Lists help me keep focus. Lists help me remember everything (or at least everything I remember to put on my list). Lists assist me in collecting things. I use them at the grocery store, to help me pack for trips, to stay on task as an editor, and to manage my writing, especially as far as my submissions are concerned.
If you're not a natural born list maker, then this post is for you. I'm going to provide some ideas for how to use lists to help your productivity. Plus, I hope others will feel inclined to share their tips in the comments below.
When new writers ask me what they need to do to find success, I always tell them to start by making two lists. The first list should include long-term goals (some of them more realistic than others). For instance, my long-term goal list includes things like publish a full-length collection of poetry, win a national book award, teach a college creative writing course, be named national poet laureate, etc.
The second list should include short-term goals. Most of these should be rather realistic and be stepping stones to achieving your long-term goals. For instance, my short-term goals include placing poems in publications, selling copies of my new chapbook, speaking at events, etc.
The two lists work together, but I'm usually more focused on the short-term than the long-term list. Every so often, I allow myself to edit each list as well, because goals can change over time.
Task lists are different than your goal lists. These include daily tasks you need to accomplish. (Click here to read an explanation of how I handle my task list.) Personally, I include work and personal tasks on the same list, but I break them up by day.
Here are a few of the things on my task list for today:
- Blog post on making lists for MNINB
- Create and test WritersMarket.com newsletter for 090211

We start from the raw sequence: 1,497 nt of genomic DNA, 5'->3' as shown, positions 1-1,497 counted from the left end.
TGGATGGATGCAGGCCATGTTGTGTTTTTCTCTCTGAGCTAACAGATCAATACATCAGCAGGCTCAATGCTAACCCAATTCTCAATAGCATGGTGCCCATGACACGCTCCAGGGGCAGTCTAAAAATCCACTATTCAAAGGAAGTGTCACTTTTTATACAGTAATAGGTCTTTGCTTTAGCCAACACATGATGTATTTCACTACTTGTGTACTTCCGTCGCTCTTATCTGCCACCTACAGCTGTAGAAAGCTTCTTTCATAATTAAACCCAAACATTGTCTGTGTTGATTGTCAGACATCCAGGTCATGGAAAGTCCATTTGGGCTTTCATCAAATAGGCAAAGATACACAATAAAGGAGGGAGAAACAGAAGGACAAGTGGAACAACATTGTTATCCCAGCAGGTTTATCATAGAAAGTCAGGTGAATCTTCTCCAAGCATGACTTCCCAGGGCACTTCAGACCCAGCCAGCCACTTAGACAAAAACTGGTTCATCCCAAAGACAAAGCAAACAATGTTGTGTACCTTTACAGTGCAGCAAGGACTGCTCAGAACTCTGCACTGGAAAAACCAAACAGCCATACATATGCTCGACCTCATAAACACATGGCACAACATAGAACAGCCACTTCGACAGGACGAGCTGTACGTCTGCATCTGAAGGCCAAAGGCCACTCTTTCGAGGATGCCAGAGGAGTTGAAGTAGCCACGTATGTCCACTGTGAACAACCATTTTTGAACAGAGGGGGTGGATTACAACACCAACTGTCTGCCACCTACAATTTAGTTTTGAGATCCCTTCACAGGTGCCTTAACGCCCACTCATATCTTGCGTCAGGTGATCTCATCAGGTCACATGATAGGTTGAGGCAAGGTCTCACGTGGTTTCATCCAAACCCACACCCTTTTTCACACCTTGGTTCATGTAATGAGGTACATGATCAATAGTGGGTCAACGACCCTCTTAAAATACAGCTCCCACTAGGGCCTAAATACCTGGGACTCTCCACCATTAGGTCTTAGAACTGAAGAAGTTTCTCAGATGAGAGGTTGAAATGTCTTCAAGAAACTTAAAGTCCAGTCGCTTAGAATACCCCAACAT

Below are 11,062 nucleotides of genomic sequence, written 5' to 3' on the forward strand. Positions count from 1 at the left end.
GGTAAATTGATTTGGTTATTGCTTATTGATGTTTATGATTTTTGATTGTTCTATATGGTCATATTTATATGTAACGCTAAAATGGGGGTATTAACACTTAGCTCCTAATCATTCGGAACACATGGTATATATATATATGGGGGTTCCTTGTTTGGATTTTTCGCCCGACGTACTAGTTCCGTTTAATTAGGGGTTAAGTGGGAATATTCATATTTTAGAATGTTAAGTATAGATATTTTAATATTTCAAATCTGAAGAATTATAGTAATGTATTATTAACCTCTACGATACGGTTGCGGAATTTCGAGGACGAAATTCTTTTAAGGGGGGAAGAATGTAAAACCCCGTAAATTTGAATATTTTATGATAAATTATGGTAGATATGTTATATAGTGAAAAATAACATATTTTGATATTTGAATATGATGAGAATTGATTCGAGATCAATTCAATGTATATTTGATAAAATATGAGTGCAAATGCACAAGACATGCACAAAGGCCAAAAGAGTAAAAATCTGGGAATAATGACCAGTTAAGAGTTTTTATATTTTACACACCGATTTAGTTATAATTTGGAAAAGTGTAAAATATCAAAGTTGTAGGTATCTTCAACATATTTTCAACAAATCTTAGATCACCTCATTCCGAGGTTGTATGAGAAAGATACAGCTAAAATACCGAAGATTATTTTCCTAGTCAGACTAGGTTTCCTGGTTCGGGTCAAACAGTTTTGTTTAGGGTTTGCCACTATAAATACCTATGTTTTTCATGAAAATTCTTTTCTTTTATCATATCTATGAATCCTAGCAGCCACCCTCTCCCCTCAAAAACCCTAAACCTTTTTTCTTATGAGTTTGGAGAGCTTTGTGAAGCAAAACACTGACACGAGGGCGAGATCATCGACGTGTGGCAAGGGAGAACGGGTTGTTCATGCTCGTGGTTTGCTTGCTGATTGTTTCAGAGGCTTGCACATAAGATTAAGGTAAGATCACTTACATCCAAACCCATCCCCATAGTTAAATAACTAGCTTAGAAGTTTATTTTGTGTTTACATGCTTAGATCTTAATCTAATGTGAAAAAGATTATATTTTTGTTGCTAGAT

- Combine Market Book questionnaires
- Develop tutorial ideas for WD
- Post on poetic form for Poetic Asides blog
- Send interview Qs to Scott Owens
- Submit poems to Words Dance
I've found that listing my submissions works best for me in a grid format. I have columns for date of submission, name of publication (to which I'm submitting), what I'm submitting (query, manuscript title(s), etc.), acceptance date (for good news), rejection date (the more used column). Since I deal in poetry, payment is not usually an issue, but many freelancers also include columns for payment, rights sold, etc.
If you make submissions without a list, you are really setting yourself up to make some embarrassing mistakes and/or find success very elusive. A submission list helps a writer know when to follow up and avoid submitting the same manuscript to the same market multiple times and/or submit an already published piece to a market that only accepts previously unpublished work.
Then, there's the outline, which is basically a list of points you wish to hit in a story or blog post. As an award-winning fiction writer in the University of Cincinnati undergrad program, I found outlines very helpful in plotting my stories. They helped get the skeleton of the story pieced together. Of course, I still had to add in all the blood and guts and give the story personality.
Outlines are also very helpful in plotting nonfiction articles and blog posts (yes, I usually use rough outlines for many of my blog posts). They even help me assemble the major pieces of my Market Books and my poetry chapbooks.
How Do You Use Lists?
The lists above help me achieve success as an editor and poet. But I'm always open to learning new ways to use lists to make my life easier and more enjoyable. How do you use lists to achieve success? Please share in the comments below.
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And since they're brand new, here's a list of fresh Market Books. They're packed with publishing opportunities and articles on the craft and business of writing.
- 2012 Writer's Market Deluxe Edition, edited by Robert Lee Brewer
- 2012 Guide to Literary Agents, edited by Chuck Sambuchino
- 2012 Novel & Short Story Writer's Market, edited by Adria Haley
- 2012 Poet's Market, edited by Robert Lee Brewer
- 2012 Children's Writer's & Illustrator's Market, edited by Chuck Sambuchino